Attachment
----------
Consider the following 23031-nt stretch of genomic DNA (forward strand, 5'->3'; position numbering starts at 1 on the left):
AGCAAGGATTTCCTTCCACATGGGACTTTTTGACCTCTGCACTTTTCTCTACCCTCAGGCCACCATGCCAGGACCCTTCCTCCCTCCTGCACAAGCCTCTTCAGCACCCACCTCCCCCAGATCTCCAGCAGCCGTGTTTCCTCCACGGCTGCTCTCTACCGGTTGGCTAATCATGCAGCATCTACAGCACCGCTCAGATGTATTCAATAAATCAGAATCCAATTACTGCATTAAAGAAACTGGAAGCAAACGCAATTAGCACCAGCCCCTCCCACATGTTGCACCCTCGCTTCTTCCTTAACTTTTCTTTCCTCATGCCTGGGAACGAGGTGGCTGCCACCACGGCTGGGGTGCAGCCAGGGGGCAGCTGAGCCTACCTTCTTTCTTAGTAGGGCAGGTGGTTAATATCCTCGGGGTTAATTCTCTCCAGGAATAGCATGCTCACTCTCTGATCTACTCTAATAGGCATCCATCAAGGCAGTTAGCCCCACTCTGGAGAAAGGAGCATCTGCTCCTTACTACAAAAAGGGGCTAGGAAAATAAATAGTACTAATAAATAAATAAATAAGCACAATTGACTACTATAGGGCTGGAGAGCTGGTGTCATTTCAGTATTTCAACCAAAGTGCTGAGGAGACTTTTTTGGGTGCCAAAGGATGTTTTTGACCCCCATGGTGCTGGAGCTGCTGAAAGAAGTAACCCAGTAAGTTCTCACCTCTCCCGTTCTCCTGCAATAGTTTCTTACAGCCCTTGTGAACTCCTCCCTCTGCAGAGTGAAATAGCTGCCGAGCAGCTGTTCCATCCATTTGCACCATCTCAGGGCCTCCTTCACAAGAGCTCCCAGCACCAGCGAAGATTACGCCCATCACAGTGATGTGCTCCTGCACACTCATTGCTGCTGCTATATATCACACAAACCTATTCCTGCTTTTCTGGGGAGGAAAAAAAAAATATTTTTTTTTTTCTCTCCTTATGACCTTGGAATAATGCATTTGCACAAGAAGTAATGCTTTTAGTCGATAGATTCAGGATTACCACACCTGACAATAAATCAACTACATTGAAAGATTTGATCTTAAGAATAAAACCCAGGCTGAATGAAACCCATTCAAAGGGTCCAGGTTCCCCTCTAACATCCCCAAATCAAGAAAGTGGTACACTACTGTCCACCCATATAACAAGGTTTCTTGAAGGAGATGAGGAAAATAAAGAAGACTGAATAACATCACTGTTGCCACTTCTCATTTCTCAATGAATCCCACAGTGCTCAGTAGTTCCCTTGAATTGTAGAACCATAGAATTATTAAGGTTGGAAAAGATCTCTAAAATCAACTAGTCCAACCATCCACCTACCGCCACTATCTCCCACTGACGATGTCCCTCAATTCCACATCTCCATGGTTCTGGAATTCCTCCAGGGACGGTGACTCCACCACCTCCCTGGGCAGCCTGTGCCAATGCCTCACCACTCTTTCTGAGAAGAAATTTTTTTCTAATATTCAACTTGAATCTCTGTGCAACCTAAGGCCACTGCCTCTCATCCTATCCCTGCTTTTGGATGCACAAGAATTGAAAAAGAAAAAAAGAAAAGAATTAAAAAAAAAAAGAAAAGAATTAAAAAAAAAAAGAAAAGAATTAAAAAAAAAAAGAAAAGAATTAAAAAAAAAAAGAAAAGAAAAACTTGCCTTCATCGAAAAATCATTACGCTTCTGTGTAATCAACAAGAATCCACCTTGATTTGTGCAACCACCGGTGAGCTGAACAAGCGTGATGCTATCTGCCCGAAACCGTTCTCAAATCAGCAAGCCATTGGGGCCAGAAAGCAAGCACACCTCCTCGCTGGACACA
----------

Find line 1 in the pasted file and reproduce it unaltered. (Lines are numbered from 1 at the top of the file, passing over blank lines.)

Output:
Consider the following 23031-nt stretch of genomic DNA (forward strand, 5'->3'; position numbering starts at 1 on the left):